Stephen Colbert will replace David Letterman as host of CBS' "The Late Show."
The network's official Twitter account broke the news Thursday, shortly before CBS sent out an official announcement.
The Second City alum and former Chicago resident Colbert currently hosts "The Colbert Report" on Comedy Central. He will take over for Letterman in 2015. Letterman announced during his April 3 broadcast that he would leave "The Late Show" in 2015.
"Simply being a guest on David Letterman's show has been a highlight of my career," Colbert said in the release. "I never dreamed that I would follow in his footsteps, though everyone in late night follows Dave's lead.
"I'm thrilled and grateful that CBS chose me. Now, if you'll excuse me, I have to go grind a gap in my front teeth."
CBS and Colbert agreed to a five-year contract, CBS bosses Leslie Moonves and Nina Tassler said in the release.
Letterman, 66, is the longest-serving late-night host in TV history, last year surpassing his mentor Johnny Carson with 31 years. He began hosting the CBS show in August 1993 after leaving NBC, where he had hosted "Late Night with David Letterman" since 1982.
The announcement ends an uncharacteristically short period of speculation about who would replace Letterman. Pundits suggested such names as Ellen DeGeneres, Chelsea Handler, Craig Ferguson, Tina Fey, John Oliver and others.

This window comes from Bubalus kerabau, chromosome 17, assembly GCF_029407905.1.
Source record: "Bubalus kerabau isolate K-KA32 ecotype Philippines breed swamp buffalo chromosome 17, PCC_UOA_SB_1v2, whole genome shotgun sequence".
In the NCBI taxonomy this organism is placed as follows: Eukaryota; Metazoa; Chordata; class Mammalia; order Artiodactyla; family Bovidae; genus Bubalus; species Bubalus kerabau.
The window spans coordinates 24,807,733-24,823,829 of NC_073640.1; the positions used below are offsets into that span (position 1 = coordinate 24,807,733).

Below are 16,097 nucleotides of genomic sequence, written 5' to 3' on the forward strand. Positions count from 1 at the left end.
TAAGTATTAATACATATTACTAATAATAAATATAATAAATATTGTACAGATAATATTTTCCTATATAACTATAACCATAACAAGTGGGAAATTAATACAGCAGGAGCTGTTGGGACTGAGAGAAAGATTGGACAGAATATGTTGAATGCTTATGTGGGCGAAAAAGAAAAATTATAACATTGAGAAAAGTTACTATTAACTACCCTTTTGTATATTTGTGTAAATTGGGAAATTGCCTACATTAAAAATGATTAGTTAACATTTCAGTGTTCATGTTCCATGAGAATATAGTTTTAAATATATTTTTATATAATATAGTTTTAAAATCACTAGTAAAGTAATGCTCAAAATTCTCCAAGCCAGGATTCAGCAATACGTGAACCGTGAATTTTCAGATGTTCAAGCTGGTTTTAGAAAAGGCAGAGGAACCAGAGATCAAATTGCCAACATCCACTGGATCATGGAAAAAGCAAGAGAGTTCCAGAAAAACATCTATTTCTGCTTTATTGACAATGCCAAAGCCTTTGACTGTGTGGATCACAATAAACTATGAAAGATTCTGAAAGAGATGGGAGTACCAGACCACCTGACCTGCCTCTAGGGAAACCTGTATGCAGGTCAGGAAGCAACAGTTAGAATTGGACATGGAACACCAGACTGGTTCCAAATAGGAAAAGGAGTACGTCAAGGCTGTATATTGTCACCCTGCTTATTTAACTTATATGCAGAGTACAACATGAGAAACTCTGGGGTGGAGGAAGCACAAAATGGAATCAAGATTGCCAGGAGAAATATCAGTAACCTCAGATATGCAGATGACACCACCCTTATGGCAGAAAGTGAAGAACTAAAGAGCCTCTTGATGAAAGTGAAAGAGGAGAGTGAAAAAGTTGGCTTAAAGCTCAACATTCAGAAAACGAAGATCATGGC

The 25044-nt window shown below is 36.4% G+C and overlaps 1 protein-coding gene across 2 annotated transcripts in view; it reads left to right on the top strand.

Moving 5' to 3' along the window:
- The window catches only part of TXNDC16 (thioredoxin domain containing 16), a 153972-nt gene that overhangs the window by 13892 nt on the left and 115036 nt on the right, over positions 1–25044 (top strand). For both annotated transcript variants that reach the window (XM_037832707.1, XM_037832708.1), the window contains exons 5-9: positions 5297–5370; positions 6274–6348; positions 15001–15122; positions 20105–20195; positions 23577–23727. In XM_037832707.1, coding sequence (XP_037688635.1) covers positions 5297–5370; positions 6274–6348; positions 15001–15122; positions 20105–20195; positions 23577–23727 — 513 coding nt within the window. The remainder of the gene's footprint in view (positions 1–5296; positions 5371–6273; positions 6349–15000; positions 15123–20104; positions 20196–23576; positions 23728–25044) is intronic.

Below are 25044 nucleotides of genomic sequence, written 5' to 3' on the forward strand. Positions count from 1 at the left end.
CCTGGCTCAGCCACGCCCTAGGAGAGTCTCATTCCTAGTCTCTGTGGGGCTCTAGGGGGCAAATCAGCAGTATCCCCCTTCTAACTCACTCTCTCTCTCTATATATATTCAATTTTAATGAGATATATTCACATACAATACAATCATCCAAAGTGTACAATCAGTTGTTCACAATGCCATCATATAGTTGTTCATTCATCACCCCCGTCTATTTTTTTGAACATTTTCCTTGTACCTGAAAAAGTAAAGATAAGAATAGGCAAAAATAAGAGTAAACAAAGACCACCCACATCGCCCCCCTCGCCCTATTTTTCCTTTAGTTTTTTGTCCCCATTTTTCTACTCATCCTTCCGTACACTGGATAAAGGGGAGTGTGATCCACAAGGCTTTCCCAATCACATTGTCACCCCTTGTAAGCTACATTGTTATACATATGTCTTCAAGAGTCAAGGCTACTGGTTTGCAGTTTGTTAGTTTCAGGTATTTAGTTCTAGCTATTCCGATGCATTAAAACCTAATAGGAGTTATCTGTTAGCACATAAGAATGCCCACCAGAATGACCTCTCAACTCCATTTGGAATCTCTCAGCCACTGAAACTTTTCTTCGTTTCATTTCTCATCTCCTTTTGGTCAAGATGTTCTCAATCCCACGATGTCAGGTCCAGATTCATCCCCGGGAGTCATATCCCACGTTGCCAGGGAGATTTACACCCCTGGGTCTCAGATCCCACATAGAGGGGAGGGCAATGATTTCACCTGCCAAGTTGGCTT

Colbert graduated from Northwestern University and was a member of Chicago's The Second City improv troupe with Amy Sedaris and Paul Dinello. The trio later created and starred in the sketch comedy series "Exit 57" and created the series "Strangers with Candy," both for Comedy Central.
He's hosted "The Colbert Report" since 2005, earning two Peabody Awards and 27 Emmy nominations, including an Emmy win for Outstanding Variety Series (2013) and three Emmy wins for Outstanding Writing for a Variety, Music or Comedy Program (2013, 2010, 2008).
CBS said creative issues, producers, location and other details for the Colbert-hosted "Late Show" will be hammered out at a later date.
This marks another shift in the late-night show landscape, which recently saw the Jimmy Fallon take over "The Tonight Show" from Jay Leno, and Seth Meyers take Fallon's seat at "Late Night."
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